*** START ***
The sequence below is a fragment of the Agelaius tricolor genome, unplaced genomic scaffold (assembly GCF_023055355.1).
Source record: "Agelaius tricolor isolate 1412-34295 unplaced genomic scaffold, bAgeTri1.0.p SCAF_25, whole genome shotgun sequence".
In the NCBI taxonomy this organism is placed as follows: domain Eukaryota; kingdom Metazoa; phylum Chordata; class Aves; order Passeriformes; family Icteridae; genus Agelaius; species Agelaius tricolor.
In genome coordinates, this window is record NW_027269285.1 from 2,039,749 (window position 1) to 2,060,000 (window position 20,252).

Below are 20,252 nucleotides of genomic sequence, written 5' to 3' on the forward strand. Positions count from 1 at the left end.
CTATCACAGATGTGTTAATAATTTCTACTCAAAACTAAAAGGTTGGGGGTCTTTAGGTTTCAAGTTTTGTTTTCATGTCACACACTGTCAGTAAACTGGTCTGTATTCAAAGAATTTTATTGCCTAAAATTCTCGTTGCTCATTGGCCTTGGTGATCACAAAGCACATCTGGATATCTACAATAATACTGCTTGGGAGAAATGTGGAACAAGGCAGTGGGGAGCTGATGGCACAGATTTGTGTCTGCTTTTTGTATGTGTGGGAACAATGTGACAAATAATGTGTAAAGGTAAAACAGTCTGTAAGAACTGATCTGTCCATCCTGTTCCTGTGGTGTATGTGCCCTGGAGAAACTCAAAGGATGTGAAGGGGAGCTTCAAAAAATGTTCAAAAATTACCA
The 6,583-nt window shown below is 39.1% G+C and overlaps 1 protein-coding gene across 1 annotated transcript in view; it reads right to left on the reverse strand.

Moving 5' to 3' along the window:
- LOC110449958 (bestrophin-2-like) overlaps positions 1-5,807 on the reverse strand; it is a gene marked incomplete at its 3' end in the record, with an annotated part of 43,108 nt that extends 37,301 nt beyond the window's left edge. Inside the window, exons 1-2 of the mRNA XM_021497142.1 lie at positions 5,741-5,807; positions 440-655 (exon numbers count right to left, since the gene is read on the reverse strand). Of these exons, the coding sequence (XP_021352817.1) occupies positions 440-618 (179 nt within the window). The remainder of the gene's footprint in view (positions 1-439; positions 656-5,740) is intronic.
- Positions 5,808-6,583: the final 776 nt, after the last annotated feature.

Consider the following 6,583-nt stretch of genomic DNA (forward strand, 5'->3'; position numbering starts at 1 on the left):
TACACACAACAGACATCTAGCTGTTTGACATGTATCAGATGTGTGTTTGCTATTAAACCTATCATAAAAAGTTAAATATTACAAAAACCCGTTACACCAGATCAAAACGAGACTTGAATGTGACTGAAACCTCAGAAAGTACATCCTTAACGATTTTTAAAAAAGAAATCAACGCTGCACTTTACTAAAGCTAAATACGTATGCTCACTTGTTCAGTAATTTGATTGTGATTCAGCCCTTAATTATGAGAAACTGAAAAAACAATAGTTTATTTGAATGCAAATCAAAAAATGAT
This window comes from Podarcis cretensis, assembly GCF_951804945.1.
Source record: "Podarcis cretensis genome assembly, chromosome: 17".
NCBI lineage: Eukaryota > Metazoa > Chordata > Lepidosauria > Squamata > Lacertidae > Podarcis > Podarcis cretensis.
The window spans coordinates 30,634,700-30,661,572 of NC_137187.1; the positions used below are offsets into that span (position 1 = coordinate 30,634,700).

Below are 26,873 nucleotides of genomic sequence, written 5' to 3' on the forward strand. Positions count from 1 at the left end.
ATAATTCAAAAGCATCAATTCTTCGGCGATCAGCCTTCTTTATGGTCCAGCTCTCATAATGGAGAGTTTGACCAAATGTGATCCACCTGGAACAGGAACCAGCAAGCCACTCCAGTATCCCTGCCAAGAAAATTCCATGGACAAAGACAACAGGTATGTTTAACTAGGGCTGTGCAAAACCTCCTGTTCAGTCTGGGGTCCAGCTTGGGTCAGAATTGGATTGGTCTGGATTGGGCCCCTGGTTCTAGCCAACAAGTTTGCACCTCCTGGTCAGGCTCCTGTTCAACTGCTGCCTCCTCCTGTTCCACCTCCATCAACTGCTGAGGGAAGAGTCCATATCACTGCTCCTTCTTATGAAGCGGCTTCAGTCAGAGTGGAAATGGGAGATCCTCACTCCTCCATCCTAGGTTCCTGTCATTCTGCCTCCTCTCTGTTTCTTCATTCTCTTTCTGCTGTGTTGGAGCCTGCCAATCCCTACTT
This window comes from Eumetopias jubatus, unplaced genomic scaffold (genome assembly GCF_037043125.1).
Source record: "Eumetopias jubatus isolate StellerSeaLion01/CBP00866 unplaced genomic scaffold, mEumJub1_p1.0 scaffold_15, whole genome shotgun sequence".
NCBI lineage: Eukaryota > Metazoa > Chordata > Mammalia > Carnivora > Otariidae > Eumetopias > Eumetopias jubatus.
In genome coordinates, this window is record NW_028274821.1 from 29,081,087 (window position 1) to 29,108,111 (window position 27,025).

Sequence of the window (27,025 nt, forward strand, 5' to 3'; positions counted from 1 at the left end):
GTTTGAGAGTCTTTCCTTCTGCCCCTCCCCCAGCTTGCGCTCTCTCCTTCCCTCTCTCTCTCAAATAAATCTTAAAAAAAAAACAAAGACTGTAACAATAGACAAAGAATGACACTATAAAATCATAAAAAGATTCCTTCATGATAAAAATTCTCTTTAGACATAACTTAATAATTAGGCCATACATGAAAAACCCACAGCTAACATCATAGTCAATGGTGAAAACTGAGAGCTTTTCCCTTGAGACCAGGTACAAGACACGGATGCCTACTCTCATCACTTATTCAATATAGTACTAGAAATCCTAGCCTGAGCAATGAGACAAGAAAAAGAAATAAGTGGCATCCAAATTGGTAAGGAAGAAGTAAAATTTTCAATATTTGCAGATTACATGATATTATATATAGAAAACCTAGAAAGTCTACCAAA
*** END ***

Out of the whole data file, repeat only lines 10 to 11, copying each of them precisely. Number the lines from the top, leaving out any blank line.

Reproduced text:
- Positions 5,808-6,583: the final 776 nt, after the last annotated feature.

Consider the following 6,583-nt stretch of genomic DNA (forward strand, 5'->3'; position numbering starts at 1 on the left):